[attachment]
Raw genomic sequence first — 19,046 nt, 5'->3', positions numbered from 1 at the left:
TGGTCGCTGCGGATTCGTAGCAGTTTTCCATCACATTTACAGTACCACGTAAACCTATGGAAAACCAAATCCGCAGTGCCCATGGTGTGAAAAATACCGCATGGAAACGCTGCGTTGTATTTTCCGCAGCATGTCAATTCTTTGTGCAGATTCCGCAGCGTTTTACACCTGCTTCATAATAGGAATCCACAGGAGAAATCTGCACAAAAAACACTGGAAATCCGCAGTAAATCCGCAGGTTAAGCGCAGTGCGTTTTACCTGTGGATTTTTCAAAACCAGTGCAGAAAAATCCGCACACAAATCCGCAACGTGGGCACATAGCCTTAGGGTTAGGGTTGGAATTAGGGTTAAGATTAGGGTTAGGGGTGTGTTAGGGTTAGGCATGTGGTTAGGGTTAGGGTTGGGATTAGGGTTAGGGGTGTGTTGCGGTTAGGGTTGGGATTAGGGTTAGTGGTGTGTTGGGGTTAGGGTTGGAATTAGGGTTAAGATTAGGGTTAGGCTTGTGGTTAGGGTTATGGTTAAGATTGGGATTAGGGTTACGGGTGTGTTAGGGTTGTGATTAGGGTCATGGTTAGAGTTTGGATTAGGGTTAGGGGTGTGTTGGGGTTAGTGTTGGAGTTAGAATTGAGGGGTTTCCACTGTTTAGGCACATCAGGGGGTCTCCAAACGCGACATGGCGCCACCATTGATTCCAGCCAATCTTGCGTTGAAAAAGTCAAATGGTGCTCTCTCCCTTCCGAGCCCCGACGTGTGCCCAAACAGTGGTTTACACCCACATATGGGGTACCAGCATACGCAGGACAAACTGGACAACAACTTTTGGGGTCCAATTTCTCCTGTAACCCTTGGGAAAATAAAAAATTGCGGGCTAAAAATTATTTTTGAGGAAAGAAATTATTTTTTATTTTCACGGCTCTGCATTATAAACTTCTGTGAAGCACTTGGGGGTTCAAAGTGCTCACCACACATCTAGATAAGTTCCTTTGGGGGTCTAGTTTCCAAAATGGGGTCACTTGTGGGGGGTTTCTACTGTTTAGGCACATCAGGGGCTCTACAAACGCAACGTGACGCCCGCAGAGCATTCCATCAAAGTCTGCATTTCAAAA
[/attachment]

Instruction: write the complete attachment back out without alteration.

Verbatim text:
Raw genomic sequence first — 19,046 nt, 5'->3', positions numbered from 1 at the left:
TGGTCGCTGCGGATTCGTAGCAGTTTTCCATCACATTTACAGTACCACGTAAACCTATGGAAAACCAAATCCGCAGTGCCCATGGTGTGAAAAATACCGCATGGAAACGCTGCGTTGTATTTTCCGCAGCATGTCAATTCTTTGTGCAGATTCCGCAGCGTTTTACACCTGCTTCATAATAGGAATCCACAGGAGAAATCTGCACAAAAAACACTGGAAATCCGCAGTAAATCCGCAGGTTAAGCGCAGTGCGTTTTACCTGTGGATTTTTCAAAACCAGTGCAGAAAAATCCGCACACAAATCCGCAACGTGGGCACATAGCCTTAGGGTTAGGGTTGGAATTAGGGTTAAGATTAGGGTTAGGGGTGTGTTAGGGTTAGGCATGTGGTTAGGGTTAGGGTTGGGATTAGGGTTAGGGGTGTGTTGCGGTTAGGGTTGGGATTAGGGTTAGTGGTGTGTTGGGGTTAGGGTTGGAATTAGGGTTAAGATTAGGGTTAGGCTTGTGGTTAGGGTTATGGTTAAGATTGGGATTAGGGTTACGGGTGTGTTAGGGTTGTGATTAGGGTCATGGTTAGAGTTTGGATTAGGGTTAGGGGTGTGTTGGGGTTAGTGTTGGAGTTAGAATTGAGGGGTTTCCACTGTTTAGGCACATCAGGGGGTCTCCAAACGCGACATGGCGCCACCATTGATTCCAGCCAATCTTGCGTTGAAAAAGTCAAATGGTGCTCTCTCCCTTCCGAGCCCCGACGTGTGCCCAAACAGTGGTTTACACCCACATATGGGGTACCAGCATACGCAGGACAAACTGGACAACAACTTTTGGGGTCCAATTTCTCCTGTAACCCTTGGGAAAATAAAAAATTGCGGGCTAAAAATTATTTTTGAGGAAAGAAATTATTTTTTATTTTCACGGCTCTGCATTATAAACTTCTGTGAAGCACTTGGGGGTTCAAAGTGCTCACCACACATCTAGATAAGTTCCTTTGGGGGTCTAGTTTCCAAAATGGGGTCACTTGTGGGGGGTTTCTACTGTTTAGGCACATCAGGGGCTCTACAAACGCAACGTGACGCCCGCAGAGCATTCCATCAAAGTCTGCATTTCAAAA